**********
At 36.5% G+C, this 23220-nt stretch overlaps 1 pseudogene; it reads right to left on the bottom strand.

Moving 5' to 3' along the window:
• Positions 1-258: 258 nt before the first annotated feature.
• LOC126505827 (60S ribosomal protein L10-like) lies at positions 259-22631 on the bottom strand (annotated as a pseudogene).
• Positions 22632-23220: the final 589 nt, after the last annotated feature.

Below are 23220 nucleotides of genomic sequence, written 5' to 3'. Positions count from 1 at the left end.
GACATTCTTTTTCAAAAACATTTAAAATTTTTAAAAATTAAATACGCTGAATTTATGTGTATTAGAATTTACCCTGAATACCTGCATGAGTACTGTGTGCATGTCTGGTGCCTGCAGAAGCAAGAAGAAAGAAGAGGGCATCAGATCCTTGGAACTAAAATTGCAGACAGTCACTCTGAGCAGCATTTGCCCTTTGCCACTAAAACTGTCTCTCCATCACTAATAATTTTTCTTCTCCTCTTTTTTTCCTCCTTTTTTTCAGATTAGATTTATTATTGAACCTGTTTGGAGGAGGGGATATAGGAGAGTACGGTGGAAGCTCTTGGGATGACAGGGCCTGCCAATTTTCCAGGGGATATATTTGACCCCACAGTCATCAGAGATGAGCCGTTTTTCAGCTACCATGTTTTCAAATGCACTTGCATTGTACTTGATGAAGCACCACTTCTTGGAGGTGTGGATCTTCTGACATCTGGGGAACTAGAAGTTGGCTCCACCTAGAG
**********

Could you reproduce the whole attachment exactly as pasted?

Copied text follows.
At 36.5% G+C, this 23220-nt stretch overlaps 1 pseudogene; it reads right to left on the bottom strand.

Moving 5' to 3' along the window:
• Positions 1-258: 258 nt before the first annotated feature.
• LOC126505827 (60S ribosomal protein L10-like) lies at positions 259-22631 on the bottom strand (annotated as a pseudogene).
• Positions 22632-23220: the final 589 nt, after the last annotated feature.

Below are 23220 nucleotides of genomic sequence, written 5' to 3'. Positions count from 1 at the left end.
GACATTCTTTTTCAAAAACATTTAAAATTTTTAAAAATTAAATACGCTGAATTTATGTGTATTAGAATTTACCCTGAATACCTGCATGAGTACTGTGTGCATGTCTGGTGCCTGCAGAAGCAAGAAGAAAGAAGAGGGCATCAGATCCTTGGAACTAAAATTGCAGACAGTCACTCTGAGCAGCATTTGCCCTTTGCCACTAAAACTGTCTCTCCATCACTAATAATTTTTCTTCTCCTCTTTTTTTCCTCCTTTTTTTCAGATTAGATTTATTATTGAACCTGTTTGGAGGAGGGGATATAGGAGAGTACGGTGGAAGCTCTTGGGATGACAGGGCCTGCCAATTTTCCAGGGGATATATTTGACCCCACAGTCATCAGAGATGAGCCGTTTTTCAGCTACCATGTTTTCAAATGCACTTGCATTGTACTTGATGAAGCACCACTTCTTGGAGGTGTGGATCTTCTGACATCTGGGGAACTAGAAGTTGGCTCCACCTAGAG